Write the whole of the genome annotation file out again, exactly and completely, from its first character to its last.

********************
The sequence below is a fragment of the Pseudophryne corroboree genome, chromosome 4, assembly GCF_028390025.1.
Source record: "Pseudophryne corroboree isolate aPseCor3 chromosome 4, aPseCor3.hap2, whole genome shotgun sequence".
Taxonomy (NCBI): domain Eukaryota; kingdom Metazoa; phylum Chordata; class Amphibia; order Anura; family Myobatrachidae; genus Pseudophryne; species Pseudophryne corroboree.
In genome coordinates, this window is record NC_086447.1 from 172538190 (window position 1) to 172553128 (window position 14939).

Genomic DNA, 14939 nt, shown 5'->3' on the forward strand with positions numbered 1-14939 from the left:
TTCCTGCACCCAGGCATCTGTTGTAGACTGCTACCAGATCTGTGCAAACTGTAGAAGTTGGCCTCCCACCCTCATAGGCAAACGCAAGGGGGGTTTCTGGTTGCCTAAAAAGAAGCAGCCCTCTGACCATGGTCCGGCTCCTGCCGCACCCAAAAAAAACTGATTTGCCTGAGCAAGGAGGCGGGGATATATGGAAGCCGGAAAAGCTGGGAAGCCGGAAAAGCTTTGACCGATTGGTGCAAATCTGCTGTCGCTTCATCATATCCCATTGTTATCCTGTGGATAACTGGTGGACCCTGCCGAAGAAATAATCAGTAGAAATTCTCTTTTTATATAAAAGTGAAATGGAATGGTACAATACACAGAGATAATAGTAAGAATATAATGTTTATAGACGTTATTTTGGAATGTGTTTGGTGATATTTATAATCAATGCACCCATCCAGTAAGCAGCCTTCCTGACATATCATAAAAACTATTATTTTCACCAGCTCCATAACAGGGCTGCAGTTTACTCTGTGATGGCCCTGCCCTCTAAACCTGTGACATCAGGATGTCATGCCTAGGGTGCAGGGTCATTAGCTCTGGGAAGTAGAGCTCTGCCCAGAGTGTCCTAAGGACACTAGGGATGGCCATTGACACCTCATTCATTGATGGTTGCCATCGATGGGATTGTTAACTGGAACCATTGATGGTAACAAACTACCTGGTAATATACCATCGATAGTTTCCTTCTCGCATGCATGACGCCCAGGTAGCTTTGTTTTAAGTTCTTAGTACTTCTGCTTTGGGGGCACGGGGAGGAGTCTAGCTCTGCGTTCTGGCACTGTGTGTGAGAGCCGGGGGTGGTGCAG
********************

The sequence below is a fragment of the Pseudophryne corroboree genome, chromosome 4, assembly GCF_028390025.1.
Source record: "Pseudophryne corroboree isolate aPseCor3 chromosome 4, aPseCor3.hap2, whole genome shotgun sequence".
Taxonomy (NCBI): domain Eukaryota; kingdom Metazoa; phylum Chordata; class Amphibia; order Anura; family Myobatrachidae; genus Pseudophryne; species Pseudophryne corroboree.
In genome coordinates, this window is record NC_086447.1 from 172538190 (window position 1) to 172553128 (window position 14939).

Genomic DNA, 14939 nt, shown 5'->3' on the forward strand with positions numbered 1-14939 from the left:
TTCCTGCACCCAGGCATCTGTTGTAGACTGCTACCAGATCTGTGCAAACTGTAGAAGTTGGCCTCCCACCCTCATAGGCAAACGCAAGGGGGGTTTCTGGTTGCCTAAAAAGAAGCAGCCCTCTGACCATGGTCCGGCTCCTGCCGCACCCAAAAAAAACTGATTTGCCTGAGCAAGGAGGCGGGGATATATGGAAGCCGGAAAAGCTGGGAAGCCGGAAAAGCTTTGACCGATTGGTGCAAATCTGCTGTCGCTTCATCATATCCCATTGTTATCCTGTGGATAACTGGTGGACCCTGCCGAAGAAATAATCAGTAGAAATTCTCTTTTTATATAAAAGTGAAATGGAATGGTACAATACACAGAGATAATAGTAAGAATATAATGTTTATAGACGTTATTTTGGAATGTGTTTGGTGATATTTATAATCAATGCACCCATCCAGTAAGCAGCCTTCCTGACATATCATAAAAACTATTATTTTCACCAGCTCCATAACAGGGCTGCAGTTTACTCTGTGATGGCCCTGCCCTCTAAACCTGTGACATCAGGATGTCATGCCTAGGGTGCAGGGTCATTAGCTCTGGGAAGTAGAGCTCTGCCCAGAGTGTCCTAAGGACACTAGGGATGGCCATTGACACCTCATTCATTGATGGTTGCCATCGATGGGATTGTTAACTGGAACCATTGATGGTAACAAACTACCTGGTAATATACCATCGATAGTTTCCTTCTCGCATGCATGACGCCCAGGTAGCTTTGTTTTAAGTTCTTAGTACTTCTGCTTTGGGGGCACGGGGAGGAGTCTAGCTCTGCGTTCTGGCACTGTGTGTGAGAGCCGGGGGTGGTGCAG